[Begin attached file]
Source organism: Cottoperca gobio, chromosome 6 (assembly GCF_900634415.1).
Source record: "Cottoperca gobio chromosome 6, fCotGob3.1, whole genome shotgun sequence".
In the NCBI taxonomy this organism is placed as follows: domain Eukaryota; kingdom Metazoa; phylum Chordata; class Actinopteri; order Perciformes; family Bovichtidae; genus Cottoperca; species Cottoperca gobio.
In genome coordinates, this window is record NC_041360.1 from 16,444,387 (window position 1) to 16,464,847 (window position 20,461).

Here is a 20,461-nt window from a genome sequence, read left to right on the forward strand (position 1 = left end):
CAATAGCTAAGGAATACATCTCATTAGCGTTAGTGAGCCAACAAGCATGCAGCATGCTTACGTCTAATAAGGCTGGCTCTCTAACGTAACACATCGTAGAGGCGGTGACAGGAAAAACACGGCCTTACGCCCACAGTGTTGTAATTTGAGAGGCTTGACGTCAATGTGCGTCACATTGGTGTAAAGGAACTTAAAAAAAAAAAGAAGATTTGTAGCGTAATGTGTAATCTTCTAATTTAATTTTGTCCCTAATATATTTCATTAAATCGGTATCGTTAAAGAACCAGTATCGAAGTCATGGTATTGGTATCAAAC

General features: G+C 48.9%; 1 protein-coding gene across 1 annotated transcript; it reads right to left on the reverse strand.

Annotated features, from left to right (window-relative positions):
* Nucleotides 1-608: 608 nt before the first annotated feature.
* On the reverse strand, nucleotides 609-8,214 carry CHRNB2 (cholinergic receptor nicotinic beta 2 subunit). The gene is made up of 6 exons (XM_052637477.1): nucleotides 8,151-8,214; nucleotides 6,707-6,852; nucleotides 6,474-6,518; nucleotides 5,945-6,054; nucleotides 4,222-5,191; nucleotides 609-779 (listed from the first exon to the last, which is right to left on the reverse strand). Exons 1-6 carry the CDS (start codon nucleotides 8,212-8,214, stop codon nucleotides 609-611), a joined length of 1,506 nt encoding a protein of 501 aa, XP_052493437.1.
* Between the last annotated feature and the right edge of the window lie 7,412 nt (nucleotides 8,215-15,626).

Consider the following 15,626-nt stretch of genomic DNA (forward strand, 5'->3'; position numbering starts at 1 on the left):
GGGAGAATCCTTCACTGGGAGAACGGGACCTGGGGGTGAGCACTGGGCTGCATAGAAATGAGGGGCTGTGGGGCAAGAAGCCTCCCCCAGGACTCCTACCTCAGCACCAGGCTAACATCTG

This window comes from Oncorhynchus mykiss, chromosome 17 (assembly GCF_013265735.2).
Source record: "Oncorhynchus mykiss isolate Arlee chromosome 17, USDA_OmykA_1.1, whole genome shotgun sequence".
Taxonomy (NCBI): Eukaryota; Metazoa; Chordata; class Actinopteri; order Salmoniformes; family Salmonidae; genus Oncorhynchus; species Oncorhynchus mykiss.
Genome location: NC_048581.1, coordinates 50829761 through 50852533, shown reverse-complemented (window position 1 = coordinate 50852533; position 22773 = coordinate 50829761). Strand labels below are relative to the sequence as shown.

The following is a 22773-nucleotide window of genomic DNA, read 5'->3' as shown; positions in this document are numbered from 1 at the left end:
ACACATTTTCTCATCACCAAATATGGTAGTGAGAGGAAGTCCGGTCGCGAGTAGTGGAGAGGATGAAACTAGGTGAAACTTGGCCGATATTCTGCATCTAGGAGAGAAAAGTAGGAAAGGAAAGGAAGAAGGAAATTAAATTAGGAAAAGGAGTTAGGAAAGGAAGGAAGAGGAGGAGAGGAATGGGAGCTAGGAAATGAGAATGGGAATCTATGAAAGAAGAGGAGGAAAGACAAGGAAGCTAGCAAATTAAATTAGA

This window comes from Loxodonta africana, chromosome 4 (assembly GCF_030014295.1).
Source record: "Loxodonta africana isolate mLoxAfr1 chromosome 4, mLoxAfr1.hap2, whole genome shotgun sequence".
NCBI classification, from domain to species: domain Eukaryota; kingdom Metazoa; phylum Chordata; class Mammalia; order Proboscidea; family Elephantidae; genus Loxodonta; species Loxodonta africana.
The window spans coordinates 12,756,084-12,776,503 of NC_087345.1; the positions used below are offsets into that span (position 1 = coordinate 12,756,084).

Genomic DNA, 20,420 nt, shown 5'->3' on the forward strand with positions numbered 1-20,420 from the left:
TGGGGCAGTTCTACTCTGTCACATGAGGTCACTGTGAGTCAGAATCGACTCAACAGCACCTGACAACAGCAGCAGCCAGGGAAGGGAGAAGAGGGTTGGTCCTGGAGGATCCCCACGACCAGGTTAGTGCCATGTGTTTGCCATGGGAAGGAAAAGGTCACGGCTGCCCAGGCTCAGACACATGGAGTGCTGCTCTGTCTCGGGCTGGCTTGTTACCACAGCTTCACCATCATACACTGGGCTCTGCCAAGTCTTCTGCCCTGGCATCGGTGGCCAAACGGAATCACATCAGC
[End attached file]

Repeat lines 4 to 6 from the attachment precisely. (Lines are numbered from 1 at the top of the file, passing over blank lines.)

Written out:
In genome coordinates, this window is record NC_041360.1 from 16,444,387 (window position 1) to 16,464,847 (window position 20,461).

Here is a 20,461-nt window from a genome sequence, read left to right on the forward strand (position 1 = left end):
CAATAGCTAAGGAATACATCTCATTAGCGTTAGTGAGCCAACAAGCATGCAGCATGCTTACGTCTAATAAGGCTGGCTCTCTAACGTAACACATCGTAGAGGCGGTGACAGGAAAAACACGGCCTTACGCCCACAGTGTTGTAATTTGAGAGGCTTGACGTCAATGTGCGTCACATTGGTGTAAAGGAACTTAAAAAAAAAAAGAAGATTTGTAGCGTAATGTGTAATCTTCTAATTTAATTTTGTCCCTAATATATTTCATTAAATCGGTATCGTTAAAGAACCAGTATCGAAGTCATGGTATTGGTATCAAAC